That’s the kind of return you get by waiting for tomorrow.

However, if you start at 25 and contribute the same amount — $3,000 annually for 10 years at 7 percent return — your retirement savings account would be worth $353,259 when you reach 65. That is without you contributing a penny after the age of 35.

Where You Save is Not Nearly as Important as When You Start Saving for Retirement

Where to open a retirement savings account is totally subjective. Knowing someone you can trust at a financial institution could be a comfortable starting point. At the very least, that person should be able to explain the boundaries for minimum investment, fees, automatic contributions and investment options.

The slam-dunk retirement savings option is a 401(k) investment in which your company matches a certain percentage of your contributions. This is free money that should never be passed up. For example, if your company matches contributions up to three percent, you put in $3, the company puts in $3 and now you have $6 to invest. That’s a 50 percent return before you even choose a stock, bond or mutual fund.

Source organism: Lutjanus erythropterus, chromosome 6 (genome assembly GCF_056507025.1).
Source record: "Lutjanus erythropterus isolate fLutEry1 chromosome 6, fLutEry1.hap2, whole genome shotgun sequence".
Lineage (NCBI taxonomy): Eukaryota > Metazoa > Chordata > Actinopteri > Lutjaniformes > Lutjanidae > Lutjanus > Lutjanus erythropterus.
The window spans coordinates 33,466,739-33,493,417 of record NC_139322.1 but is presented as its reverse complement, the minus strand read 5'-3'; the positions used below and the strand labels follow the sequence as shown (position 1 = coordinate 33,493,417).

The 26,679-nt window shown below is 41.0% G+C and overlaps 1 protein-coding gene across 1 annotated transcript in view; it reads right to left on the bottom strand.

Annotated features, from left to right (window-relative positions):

Another option is to start a traditional IRA account (taxed when you cash it in at retirement) or Roth IRA (taxed when you buy it, no taxes if you cash it in at retirement). These are available from the investment brokerage houses, some banks and credit unions, or you can do it yourself online. The benefits of an IRA account are that interest, dividends and capital gains are not subject to tax while they remain in the account but are taxed upon withdrawal, usually at a lower tax rate.